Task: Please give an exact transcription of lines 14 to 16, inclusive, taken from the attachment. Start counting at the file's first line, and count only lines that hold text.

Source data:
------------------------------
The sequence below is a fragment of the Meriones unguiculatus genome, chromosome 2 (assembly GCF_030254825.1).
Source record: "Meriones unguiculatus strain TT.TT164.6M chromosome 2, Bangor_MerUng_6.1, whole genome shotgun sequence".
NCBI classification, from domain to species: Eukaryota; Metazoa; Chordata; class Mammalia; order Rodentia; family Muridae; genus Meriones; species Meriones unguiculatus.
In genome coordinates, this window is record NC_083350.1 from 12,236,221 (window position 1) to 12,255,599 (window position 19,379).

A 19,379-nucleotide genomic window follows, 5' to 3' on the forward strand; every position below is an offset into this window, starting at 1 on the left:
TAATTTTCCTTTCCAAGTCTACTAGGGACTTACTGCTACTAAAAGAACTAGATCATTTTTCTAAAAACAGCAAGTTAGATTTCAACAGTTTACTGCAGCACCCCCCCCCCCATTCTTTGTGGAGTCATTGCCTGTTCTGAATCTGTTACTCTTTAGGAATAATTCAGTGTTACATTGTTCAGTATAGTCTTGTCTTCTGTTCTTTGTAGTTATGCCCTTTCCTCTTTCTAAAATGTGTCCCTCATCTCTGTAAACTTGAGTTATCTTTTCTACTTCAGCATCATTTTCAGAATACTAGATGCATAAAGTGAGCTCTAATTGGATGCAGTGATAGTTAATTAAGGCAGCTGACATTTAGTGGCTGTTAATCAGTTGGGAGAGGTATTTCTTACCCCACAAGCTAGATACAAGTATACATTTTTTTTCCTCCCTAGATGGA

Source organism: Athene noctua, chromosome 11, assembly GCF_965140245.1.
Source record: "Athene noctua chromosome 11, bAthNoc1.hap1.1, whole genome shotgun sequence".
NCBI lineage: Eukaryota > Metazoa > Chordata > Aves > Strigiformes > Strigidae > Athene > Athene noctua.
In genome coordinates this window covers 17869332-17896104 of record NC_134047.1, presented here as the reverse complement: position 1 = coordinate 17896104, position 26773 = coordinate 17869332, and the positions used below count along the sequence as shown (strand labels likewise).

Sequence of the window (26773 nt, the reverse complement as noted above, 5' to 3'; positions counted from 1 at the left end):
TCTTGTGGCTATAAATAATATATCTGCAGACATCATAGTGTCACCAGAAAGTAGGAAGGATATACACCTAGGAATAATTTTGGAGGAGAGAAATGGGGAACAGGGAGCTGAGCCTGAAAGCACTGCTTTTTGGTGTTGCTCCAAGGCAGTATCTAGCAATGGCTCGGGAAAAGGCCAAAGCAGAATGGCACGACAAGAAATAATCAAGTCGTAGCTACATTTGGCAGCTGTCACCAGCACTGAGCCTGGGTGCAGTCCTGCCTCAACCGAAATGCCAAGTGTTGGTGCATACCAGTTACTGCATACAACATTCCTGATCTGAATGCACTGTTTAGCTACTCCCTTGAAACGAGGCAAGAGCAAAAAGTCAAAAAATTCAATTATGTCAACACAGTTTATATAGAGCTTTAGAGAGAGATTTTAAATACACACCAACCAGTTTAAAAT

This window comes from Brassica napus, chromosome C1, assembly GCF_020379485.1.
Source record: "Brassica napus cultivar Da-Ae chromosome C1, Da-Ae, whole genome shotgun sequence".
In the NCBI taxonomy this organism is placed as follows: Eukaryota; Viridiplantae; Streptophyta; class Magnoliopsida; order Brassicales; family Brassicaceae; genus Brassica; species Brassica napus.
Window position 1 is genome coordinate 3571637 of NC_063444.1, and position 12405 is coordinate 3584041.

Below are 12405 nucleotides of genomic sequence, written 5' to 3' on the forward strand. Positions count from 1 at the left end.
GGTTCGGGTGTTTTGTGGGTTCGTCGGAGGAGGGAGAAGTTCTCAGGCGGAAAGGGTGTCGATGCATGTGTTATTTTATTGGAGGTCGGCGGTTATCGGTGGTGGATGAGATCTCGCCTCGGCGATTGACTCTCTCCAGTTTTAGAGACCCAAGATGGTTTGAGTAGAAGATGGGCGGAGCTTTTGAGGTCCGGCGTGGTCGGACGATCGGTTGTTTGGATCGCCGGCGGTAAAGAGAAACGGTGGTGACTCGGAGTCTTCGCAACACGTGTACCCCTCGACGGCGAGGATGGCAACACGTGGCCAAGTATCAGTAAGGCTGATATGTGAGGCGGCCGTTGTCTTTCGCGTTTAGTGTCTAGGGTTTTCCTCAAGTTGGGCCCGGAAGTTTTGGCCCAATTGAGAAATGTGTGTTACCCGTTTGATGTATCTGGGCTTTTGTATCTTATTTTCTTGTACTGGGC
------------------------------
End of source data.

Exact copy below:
Source record: "Brassica napus cultivar Da-Ae chromosome C1, Da-Ae, whole genome shotgun sequence".
In the NCBI taxonomy this organism is placed as follows: Eukaryota; Viridiplantae; Streptophyta; class Magnoliopsida; order Brassicales; family Brassicaceae; genus Brassica; species Brassica napus.
Window position 1 is genome coordinate 3571637 of NC_063444.1, and position 12405 is coordinate 3584041.